My understanding is that as long as the batteries are matched at the nominal value, the rectifier circuit neuters any stray currents due to small potential differences across the cells' anodes and cathodes.

    Please let me know where I'm wrong...
    RobBob, Dec 30, 2007
  11. (PeteCresswell)


    Jun 22, 2010
    Likes Received:
    I went to APC.com for my answer

    I was so confused after reading this string, I went to APC.com and used "live chat" to get find out how to hook batteries up for an APC SU1000NET. The first person escalated me up to a technician that told me the jumper with the fuse goes in series from negative to positive, with the connectors that run back in the unit going negative to negative and positive to positive.
    zeyyxe, Jun 22, 2010
  12. (PeteCresswell)

    Carl Wagner

    Sep 3, 2010
    Likes Received:
    Sorry but I think I need to raise the BS flag.

    I have a APC Smart-UPS 3000. It has 8 batteries, in 2 groups of 4.
    Of each group of 4, it has 2 batteries in series and the sets are parallel.
    Output of each group is 24VDC

    The groups of 4 are in series to produce nominal 48VDC.
    (this surprised me as I thought all APC UPS's used 24VDC, but I am used to consumer grade UPSes).

    This is not some cheap consumer UPS. And it comes from the factory with 8 batteries.

    Yes the batteries may not have the same voltage. So what? Nominal voltage for a fully charged 12 VDC battery is a little greater than 12 VDC. For a car battery, with the car running (assuming everything is working correctly), the voltage will be around 14.2. Gel cells like in an APC UPS run a little less voltage while charging. So the battery that started with a lower voltage will charge at a higher current rate than the higher voltage one until it has reached its storage capacity. NOTE I am not saying you can mix different voltage batteries like put a 6V in parallel with a 12V.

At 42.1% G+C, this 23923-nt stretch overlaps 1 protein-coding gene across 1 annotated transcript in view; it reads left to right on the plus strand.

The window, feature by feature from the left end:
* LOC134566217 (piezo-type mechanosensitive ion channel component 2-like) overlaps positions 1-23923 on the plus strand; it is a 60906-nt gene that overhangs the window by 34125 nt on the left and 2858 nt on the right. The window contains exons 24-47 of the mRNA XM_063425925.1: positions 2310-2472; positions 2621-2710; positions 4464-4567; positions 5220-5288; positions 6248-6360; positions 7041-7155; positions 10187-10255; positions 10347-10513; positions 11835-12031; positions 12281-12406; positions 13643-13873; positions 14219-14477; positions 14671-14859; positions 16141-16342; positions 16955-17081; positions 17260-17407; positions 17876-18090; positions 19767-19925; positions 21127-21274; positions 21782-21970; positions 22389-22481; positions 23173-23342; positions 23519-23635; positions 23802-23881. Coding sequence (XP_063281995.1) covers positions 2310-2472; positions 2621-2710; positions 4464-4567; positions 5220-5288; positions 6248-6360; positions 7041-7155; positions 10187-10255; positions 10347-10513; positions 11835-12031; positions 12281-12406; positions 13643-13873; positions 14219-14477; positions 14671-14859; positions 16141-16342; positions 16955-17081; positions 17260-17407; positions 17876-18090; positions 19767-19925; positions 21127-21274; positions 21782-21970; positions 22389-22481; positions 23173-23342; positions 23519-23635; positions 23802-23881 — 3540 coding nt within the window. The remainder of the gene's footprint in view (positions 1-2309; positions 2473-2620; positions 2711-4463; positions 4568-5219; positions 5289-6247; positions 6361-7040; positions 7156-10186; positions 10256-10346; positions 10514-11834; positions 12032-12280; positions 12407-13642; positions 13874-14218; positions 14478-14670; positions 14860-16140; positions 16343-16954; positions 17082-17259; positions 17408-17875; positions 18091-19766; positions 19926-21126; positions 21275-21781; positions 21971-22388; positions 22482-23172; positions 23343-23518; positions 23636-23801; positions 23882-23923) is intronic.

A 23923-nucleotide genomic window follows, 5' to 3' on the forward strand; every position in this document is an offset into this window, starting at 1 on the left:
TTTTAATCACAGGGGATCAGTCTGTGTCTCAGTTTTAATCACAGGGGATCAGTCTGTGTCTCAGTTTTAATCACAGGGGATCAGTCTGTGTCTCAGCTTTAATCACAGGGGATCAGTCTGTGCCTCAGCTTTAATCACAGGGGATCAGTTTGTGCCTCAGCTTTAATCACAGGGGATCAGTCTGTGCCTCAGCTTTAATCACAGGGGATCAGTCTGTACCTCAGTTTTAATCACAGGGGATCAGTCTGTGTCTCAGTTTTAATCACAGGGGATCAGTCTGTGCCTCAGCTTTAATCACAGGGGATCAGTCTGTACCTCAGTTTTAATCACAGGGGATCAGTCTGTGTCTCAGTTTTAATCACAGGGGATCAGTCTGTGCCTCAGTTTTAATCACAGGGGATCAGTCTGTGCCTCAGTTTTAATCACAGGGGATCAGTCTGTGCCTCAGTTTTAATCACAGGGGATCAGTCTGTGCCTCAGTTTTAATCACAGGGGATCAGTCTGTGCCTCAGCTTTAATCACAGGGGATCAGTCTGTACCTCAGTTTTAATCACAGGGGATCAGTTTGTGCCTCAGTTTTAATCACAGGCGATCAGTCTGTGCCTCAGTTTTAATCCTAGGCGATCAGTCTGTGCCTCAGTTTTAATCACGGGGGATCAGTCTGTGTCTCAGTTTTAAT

A telephone central office will have tens if not hundreds of batteries in parallel.

    If you had two 12VDC batteries in parallel, not on a charger, one that was half discharged and one fully charged, you would charge the partially discharged one from the fully charged one until they reach equilibration (if they have the same capacity, both would end up with about a 75% charge).

    Just do a Google search on parallel batteries.

    But none of this matters, as the UPS in question uses series batteries.


    Carl Wagner, Sep 3, 2010
  13. (PeteCresswell)

    Brian Packer

    Sep 26, 2014
    Likes Received:
    This is the wiring diagram of a RBC43, not a RBC33. Why am I posting it? Because this page is ranked #3 on google for the term "RBC43 wiring diagram". Also, there is not ONE picture uploaded that actually shows how the wires go if you are doing it from scratch. Okay, I am NOT an expert, but I watched those stupid videos that show people replacing one battery at a time in an existing system and deconstructed how things should be wired, then I turned on the unit and ran the "test" button, it worked. So, now I feel that since I've got 1.5 hours into this I ought to share (novice to expert in 90 minutes?). A bare RBC43 comes with 6 yellow wires, 2 tiny, two med, two long. Lay everything down, obviously, but make sure that pairs of long wires, such as the red wires, are running parallel. If one wire is on the bottom, then it should stay on the bottom all the way through, crossing wires causes them to be too thick to put everything inside the cage. 20140925_230512.jpg 20140925_230423.jpg 20140925_230559.jpg

    Attached Files:

    Brian Packer, Sep 26, 2014
    stephenmcd1 and Ian like this.